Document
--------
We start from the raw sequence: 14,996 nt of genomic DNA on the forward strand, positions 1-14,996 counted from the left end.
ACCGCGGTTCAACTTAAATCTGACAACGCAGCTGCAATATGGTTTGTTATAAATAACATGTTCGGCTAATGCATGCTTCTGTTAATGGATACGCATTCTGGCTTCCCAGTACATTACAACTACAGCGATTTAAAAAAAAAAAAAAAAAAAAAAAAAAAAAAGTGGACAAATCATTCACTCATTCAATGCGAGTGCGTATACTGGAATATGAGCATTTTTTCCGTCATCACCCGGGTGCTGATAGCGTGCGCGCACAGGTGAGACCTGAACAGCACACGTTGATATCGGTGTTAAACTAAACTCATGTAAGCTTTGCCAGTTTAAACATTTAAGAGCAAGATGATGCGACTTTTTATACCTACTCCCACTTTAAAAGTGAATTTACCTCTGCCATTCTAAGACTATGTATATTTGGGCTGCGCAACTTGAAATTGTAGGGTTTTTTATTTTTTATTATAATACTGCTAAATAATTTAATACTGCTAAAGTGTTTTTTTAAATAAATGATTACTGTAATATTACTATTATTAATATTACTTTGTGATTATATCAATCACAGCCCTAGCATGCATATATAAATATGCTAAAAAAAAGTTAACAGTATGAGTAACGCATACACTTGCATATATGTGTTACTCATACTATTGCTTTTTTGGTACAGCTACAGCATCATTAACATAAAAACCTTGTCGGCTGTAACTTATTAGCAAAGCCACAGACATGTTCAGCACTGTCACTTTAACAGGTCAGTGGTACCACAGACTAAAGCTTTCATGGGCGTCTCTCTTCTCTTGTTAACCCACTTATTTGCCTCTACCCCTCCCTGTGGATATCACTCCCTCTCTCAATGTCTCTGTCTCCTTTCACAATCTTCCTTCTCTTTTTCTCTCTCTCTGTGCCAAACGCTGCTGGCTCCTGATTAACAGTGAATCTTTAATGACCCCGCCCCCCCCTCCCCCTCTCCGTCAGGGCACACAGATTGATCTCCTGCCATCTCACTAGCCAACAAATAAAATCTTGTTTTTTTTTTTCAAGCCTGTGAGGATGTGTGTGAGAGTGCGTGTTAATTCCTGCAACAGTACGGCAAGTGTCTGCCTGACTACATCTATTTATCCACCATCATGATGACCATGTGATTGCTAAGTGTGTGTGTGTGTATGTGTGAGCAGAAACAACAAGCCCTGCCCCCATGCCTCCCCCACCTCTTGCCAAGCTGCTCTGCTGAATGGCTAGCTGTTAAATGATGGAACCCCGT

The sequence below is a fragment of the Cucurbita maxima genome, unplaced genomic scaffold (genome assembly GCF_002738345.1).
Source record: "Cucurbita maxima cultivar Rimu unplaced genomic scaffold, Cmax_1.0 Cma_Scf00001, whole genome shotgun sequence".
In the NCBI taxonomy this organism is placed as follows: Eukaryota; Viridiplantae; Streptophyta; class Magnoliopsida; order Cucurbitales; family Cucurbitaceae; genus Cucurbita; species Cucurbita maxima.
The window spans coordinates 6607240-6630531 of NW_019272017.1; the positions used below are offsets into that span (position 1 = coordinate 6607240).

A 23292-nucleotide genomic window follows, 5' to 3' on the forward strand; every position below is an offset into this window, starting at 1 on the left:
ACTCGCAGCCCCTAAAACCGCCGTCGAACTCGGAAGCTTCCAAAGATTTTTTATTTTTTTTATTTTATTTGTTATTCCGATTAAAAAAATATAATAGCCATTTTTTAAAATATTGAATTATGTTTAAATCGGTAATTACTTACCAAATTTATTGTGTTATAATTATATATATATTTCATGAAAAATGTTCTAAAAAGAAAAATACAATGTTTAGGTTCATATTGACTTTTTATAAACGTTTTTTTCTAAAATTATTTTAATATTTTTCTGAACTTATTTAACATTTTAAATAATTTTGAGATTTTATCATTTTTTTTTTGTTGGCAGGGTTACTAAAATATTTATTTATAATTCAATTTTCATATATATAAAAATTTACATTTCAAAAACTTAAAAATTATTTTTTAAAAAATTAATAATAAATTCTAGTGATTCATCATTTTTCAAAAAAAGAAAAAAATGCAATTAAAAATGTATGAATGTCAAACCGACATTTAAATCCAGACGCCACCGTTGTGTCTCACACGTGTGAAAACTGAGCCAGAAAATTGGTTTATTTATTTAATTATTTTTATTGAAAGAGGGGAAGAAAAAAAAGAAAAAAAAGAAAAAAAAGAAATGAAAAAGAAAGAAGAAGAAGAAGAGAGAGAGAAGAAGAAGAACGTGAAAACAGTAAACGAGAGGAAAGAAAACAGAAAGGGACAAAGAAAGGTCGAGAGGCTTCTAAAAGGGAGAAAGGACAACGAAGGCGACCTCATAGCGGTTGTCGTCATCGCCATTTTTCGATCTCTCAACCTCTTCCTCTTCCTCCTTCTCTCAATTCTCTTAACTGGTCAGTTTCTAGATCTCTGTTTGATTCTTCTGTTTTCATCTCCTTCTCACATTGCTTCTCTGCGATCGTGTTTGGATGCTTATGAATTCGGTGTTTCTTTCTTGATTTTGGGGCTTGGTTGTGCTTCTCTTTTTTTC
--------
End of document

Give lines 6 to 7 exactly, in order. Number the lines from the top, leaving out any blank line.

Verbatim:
The window spans coordinates 6607240-6630531 of NW_019272017.1; the positions used below are offsets into that span (position 1 = coordinate 6607240).

A 23292-nucleotide genomic window follows, 5' to 3' on the forward strand; every position below is an offset into this window, starting at 1 on the left: